1 February 2024 - Lebanon

Olive groves, farms in southern Lebanon destroyed in rising cross-border violence with 86,000 people forced to flee

A press release on displacement in southern Lebanon

BEIRUT, 1 February 2024 – Tens of thousands of families in southern Lebanon have lost their livelihoods and many their homes in the past four months after cross-border violence between Lebanon and Israel escalated, destroying 47,000 olive trees as well as other crops during harvesting, Save the Children said.   

An increase in cross-border shelling and rocket fire since 7 October has triggered blazes in a key agricultural area of Lebanon that have run wild through olive groves and nearby farming communities.

More than 86,000 people, including about 31,000 children, have been displaced from villages and towns in southern Lebanon as a result, according to the International Organization for Migration (IOM).  Many families are leaving their homes with only that they can carry and many are experiencing displacement for a second time, including Lebanese women and children and refugee populations who were living in informal tented settlements in the south of the country.  

The olive sector in Lebanon involves more than 110,000 farmers with 12 million trees covering almost one-quarter of the country’s agricultural land. Olive harvesting is a main source of income for many villagers with live output accounting for 7% of agricultural GDP in Lebanon, according to the UN. Fires have also affected citrus and banana farms and pastoral land.  

Rami*, 14, was displaced with his family and is staying at a centre for internally displaced people supported by Save the Children. He said: 

“I was getting fuel for our house when I heard the Israeli airstrikes. I ran home and only managed to get my father’s medication. He has cancer and it was the only thing I was able to get before we had to flee, at night, to a safer place. I don’t have friends here that I can play with. I want the war to stop and to go back home.” 

Hassan*, 52, a farmer, said his house and land were bombed on 27 October. He explained: 

“My livelihood and my life are intertwined with the land. I have olive and walnut trees and 200 heads of chicken. We e had just started harvesting olives before we had to flee. This year I had more than 300 olive trees, some as old as 90 years. Everything is now gone. I can’t feed my family and seven children anymore. I don’t know if I will be able to send them back to school. When we go back to our village, I need to start from scratch.”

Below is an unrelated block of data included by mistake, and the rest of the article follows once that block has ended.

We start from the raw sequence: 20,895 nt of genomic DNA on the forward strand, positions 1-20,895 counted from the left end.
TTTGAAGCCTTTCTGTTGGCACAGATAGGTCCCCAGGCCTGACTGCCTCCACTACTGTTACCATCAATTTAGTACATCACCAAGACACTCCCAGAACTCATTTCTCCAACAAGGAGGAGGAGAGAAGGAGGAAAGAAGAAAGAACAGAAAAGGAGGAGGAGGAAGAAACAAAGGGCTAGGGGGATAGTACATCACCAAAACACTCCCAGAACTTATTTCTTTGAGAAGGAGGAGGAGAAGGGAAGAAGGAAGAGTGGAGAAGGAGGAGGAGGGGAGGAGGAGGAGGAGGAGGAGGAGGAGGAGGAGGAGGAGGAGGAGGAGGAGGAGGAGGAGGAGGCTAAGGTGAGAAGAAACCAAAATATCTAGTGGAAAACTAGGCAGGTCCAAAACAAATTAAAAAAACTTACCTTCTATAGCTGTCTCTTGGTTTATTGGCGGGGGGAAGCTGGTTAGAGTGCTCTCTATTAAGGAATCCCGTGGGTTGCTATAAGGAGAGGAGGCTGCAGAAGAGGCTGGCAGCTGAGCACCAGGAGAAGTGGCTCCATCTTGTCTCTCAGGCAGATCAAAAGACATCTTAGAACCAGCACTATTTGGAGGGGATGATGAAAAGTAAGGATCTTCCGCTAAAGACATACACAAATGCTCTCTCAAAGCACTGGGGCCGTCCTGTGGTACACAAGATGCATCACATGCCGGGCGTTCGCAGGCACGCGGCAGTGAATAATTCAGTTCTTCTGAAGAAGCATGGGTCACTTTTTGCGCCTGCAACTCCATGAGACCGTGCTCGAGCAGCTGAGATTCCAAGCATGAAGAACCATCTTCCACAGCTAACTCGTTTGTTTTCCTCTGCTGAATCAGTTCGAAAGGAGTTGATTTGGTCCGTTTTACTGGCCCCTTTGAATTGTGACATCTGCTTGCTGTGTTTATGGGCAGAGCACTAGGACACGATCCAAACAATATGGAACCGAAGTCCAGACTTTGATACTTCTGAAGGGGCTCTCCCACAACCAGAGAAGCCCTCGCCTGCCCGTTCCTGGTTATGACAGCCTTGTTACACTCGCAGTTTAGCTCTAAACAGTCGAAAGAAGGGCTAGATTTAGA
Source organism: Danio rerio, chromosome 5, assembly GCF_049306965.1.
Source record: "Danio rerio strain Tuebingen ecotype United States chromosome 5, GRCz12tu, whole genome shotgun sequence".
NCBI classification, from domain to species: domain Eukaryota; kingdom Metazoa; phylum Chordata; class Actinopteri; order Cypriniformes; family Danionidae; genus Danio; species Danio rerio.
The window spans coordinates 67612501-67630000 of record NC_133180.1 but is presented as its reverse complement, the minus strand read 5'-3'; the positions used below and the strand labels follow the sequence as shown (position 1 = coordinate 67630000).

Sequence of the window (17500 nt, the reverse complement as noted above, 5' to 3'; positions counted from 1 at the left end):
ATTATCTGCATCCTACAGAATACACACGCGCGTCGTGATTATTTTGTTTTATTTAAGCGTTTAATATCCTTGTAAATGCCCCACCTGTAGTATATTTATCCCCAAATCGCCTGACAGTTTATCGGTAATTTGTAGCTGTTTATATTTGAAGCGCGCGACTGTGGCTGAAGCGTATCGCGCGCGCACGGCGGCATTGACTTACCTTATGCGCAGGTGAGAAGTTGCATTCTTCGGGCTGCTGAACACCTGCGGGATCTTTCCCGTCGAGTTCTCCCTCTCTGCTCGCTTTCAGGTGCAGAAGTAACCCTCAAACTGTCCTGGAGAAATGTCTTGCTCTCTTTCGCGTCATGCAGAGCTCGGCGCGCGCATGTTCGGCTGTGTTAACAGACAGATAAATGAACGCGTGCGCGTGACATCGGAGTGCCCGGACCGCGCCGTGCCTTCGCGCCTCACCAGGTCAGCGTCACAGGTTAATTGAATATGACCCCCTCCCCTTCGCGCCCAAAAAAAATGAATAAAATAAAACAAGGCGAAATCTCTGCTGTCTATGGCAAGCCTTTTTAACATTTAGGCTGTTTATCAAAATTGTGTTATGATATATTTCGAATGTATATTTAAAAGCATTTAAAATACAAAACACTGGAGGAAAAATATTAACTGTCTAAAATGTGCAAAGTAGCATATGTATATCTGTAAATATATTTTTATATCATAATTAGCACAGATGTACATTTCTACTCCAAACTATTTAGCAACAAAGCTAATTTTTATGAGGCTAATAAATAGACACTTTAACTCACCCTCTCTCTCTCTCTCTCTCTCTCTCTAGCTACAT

The UN reported that fighting had heavily impacted the agriculture sector in Lebanon’s south, a main source of livelihood and income for families, during ‘a critical period’ due to harvesting and land preparation for the next season. The damage includes land degradation, chemical pollution, and contamination from explosive remnants. 

 Lebanon’s Ministry of Environment recently announced that it found elevated levels of heavy metals and 900 times the normal amount of phosphorus in soil in areas hit by Israeli artillery and white phosphorus bombs, an incendiary weapon, posing a danger to public health and the local environment. According to Lebanon’s Ministry of Public Health, civilians have been hospitalised following exposure to white phosphorus in Lebanon, posing a serious threat to their lives. Many individuals have been displaced, with their homes and lands catching fire, rendering homes uninhabitable and lands no longer viable for agriculture.  

Jennifer Moorehead, Save the Children’s Country Director in Lebanon said: 

“Our worst-case scenario is starting to become a reality. We’re seeing thousands of children fleeing their homes and families losing their entire crop, their only source of income. Prior to this escalation, communities in Lebanon were already facing multiple crises, including a deep economic crisis and governance paralysis, fueling a rise in child protection risks across all population groups. 

“Any further escalation of hostilities will mean an unacceptable loss of human life with terrible and far-reaching impacts on lives and livelihoods of children and their families. As always, children will bear the brunt of conflict.  We strongly urge all parties to respect international humanitarian law and to de-escalate this crisis immediately. All parties must protect civilians and focus on diplomatic efforts to protect children’s future in Lebanon and the region.” 

Save the Children has been working in Lebanon since 1953. For over six decades, Save the Children has used rights-based approaches to increase access by children, adolescents, and youth to quality education; to strengthen child participation and protection at the family, school and community levels; and to increase food security and access to livelihood opportunities, clean water and proper shelter. 

Arabic translation

Notes to Editors: 

For further enquiries please contact:

Randa Ghazy: randa.ghazy@savethechildren.org

Our media out of hours (BST) contact is media@savethechildren.org.uk / +44(0)7831 650409 

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